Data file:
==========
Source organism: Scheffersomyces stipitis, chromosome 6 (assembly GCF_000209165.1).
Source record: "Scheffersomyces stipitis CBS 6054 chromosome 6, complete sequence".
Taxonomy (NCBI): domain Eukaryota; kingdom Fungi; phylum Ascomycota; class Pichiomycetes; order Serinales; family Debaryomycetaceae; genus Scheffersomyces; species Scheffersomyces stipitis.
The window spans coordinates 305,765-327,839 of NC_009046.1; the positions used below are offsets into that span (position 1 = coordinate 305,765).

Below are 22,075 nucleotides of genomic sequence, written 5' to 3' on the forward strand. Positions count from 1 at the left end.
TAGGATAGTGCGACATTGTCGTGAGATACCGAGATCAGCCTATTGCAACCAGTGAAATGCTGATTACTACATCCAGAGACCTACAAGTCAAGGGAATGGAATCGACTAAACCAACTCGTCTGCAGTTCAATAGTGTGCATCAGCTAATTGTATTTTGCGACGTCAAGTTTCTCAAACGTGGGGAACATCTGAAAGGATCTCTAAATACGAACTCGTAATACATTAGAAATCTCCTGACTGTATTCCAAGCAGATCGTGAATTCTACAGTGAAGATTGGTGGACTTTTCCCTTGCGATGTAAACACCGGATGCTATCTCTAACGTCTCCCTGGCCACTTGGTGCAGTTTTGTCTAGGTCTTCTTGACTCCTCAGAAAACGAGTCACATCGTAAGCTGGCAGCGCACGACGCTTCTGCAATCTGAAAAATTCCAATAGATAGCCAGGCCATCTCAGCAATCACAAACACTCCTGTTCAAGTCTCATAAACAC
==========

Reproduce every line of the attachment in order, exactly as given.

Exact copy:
Source organism: Scheffersomyces stipitis, chromosome 6 (assembly GCF_000209165.1).
Source record: "Scheffersomyces stipitis CBS 6054 chromosome 6, complete sequence".
Taxonomy (NCBI): domain Eukaryota; kingdom Fungi; phylum Ascomycota; class Pichiomycetes; order Serinales; family Debaryomycetaceae; genus Scheffersomyces; species Scheffersomyces stipitis.
The window spans coordinates 305,765-327,839 of NC_009046.1; the positions used below are offsets into that span (position 1 = coordinate 305,765).

Below are 22,075 nucleotides of genomic sequence, written 5' to 3' on the forward strand. Positions count from 1 at the left end.
TAGGATAGTGCGACATTGTCGTGAGATACCGAGATCAGCCTATTGCAACCAGTGAAATGCTGATTACTACATCCAGAGACCTACAAGTCAAGGGAATGGAATCGACTAAACCAACTCGTCTGCAGTTCAATAGTGTGCATCAGCTAATTGTATTTTGCGACGTCAAGTTTCTCAAACGTGGGGAACATCTGAAAGGATCTCTAAATACGAACTCGTAATACATTAGAAATCTCCTGACTGTATTCCAAGCAGATCGTGAATTCTACAGTGAAGATTGGTGGACTTTTCCCTTGCGATGTAAACACCGGATGCTATCTCTAACGTCTCCCTGGCCACTTGGTGCAGTTTTGTCTAGGTCTTCTTGACTCCTCAGAAAACGAGTCACATCGTAAGCTGGCAGCGCACGACGCTTCTGCAATCTGAAAAATTCCAATAGATAGCCAGGCCATCTCAGCAATCACAAACACTCCTGTTCAAGTCTCATAAACAC